Decoding the Reef leads to world first
Unlocking genetic secrets of coral symbiosis to preserve iconic Great Barrier Reef
The project achieved a world’s first in sequencing the entire coral genome
Scientists have decoded genomes from algae found in coral, as part of a greater plan to preserve the health of corals and protect the Great Barrier Reef from coral bleaching.
University of Queensland researchers sequenced the genomes of two species of Symbiodinium, co-existing micro-algae that critically provide food and nutrients to corals.
UQ Institute for Molecular Bioscience researcher Dr Cheong Xin Chan said coral bleaching is a critical problem affecting the Great Barrier Reef and coral reefs worldwide.
“Symbiodinium are the golden algae that provide nutrients to corals in return for shelter,” he said.
“Under environmental stress, this association of corals and Symbiodinium would break down, causing coral bleaching. If the Symbiodinium do not return, the coral would starve and eventually die.
“By revealing the molecular mechanisms that underpin this coral-algae symbiosis, we can identify how corals and coral reefs adapt to changing environments, and what we could do to help them adapt to improve coral survival.”
Dr Chan said there are over 600 types of coral on the Great Barrier Reef, each co-existing with microscopic organisms.
“Symbiodinium genomes are about half the size of the human genome, but contain about two to three times more genes. They are considered by the research community as some of the most peculiar genomes.
“When comparing the DNA sequences of Symbiodinium with other closely related species, we found that although they are very different from one another, gene functions that are critical to the establishment and maintenance of symbiosis, such as communication signals and stress response, are conserved.
“We also found genomic evidence that Symbiodinium may be capable of sexual reproduction, a trait that would help them adapt better to changing environments.
The research was driven by Dr Chan with Professor Mark Ragan and three early-career researchers at IMB: Dr Huanle Liu, Mr Timothy Stephens, and Mr Raúl González-Pech. It forms part of the international Reef Future Genomics (ReFuGe) 2020 Consortium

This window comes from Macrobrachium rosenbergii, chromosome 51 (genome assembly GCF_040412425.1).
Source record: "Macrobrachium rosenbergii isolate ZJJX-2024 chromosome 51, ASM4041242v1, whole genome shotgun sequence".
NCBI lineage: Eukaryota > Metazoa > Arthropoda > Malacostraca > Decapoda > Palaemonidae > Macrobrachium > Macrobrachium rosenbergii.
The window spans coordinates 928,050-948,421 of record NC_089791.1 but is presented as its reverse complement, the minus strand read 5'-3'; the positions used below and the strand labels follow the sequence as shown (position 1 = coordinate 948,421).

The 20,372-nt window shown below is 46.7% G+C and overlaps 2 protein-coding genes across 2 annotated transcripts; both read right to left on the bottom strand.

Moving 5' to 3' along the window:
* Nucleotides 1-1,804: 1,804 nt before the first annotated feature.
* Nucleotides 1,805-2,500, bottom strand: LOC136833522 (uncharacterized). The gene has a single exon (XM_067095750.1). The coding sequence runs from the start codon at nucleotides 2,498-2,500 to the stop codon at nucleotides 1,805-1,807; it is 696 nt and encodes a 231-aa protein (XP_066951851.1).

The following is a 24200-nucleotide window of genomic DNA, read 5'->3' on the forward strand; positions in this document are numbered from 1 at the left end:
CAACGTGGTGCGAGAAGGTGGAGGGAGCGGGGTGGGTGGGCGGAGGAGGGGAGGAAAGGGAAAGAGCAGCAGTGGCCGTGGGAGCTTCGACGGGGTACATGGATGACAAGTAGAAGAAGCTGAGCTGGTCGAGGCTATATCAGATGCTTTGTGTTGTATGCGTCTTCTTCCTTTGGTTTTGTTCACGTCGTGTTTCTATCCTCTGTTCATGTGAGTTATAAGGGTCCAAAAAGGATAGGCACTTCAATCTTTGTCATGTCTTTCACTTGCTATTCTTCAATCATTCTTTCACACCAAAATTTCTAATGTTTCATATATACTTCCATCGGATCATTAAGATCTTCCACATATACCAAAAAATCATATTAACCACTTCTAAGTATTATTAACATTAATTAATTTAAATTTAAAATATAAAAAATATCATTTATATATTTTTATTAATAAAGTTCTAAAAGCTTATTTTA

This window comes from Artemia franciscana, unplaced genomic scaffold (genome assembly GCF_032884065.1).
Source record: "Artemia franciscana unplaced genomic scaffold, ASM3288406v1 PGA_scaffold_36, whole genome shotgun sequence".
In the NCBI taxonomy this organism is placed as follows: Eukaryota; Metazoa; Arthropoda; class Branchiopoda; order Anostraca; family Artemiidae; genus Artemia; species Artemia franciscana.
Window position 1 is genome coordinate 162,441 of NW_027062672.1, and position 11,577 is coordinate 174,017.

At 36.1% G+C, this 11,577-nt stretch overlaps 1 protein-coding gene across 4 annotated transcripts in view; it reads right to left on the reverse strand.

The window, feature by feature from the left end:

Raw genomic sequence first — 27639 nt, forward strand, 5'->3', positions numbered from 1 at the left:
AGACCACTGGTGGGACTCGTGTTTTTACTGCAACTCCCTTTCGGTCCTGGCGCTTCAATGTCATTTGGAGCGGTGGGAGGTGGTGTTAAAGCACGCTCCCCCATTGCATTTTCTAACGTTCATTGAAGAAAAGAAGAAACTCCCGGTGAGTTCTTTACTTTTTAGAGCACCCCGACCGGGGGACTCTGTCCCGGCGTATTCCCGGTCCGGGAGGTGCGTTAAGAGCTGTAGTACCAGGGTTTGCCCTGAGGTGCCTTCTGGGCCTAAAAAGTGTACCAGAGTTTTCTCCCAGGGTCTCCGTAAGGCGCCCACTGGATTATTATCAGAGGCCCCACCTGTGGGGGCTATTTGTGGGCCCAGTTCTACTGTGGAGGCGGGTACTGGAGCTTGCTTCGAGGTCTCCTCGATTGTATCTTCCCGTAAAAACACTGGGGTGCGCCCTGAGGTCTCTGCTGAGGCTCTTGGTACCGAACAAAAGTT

Great Barrier Reef Foundation Science Program Manager Dr Petra Lundgren said these important research discoveries represent another first for the Foundation’s pioneering Sea-quence project which has unlocked and shared the genetic secrets of coral.
“Through the Foundation bringing together leading universities, research institutions and Reef managers to form the international ReFuGe 2020 Consortium, the Sea-quence project has successfully revealed the genetic data of nine coral species from the Great Barrier Reef,” Dr Lundgren said.
“Importantly the project achieved a world’s first in sequencing the entire coral genome, including the coral animal and its associated Symbiodinium, for the Porites lutea species.
“This new research is the first publication stemming from the Symbiodinium genomes, highlighting the value of high quality genomic data for understanding species co-evolution and the role of symbiosis.
“Researchers from around the world are now able to access this high quality data via a global database and use it to unlock further discoveries which could help corals adapt to their changing environment.”
Dr Chan said genetic data will be used to support the development of new predictive models of stress response, resilience and adaptation.
“Our results greatly extend our understanding of the biology of coral-algae symbiosis, and provide a foundational resource to direct future research to engineer more-resilient coral reefs,” he said.
“This knowledge will guide decision-making strategies in the conservation and restoration of the Great Barrier Reef in the face of climate change.”
The research was published overnight in international scientific journal Communications Biology Nature Ecology & Evolution Community
The ReFuGe 2020 Consortium is a collaboration among the Great Barrier Reef Foundation, The University of Queensland, Australian Institute of Marine Science, Great Barrier Reef Marine Park Authority, Bioplatforms Australia, James Cook University, King Abdullah University of Science and Technology, and Australian National University, supported by Rio Tinto, Bioplatforms Australia through NCRIS, the Fitzgerald Family Foundation and the Australian Government.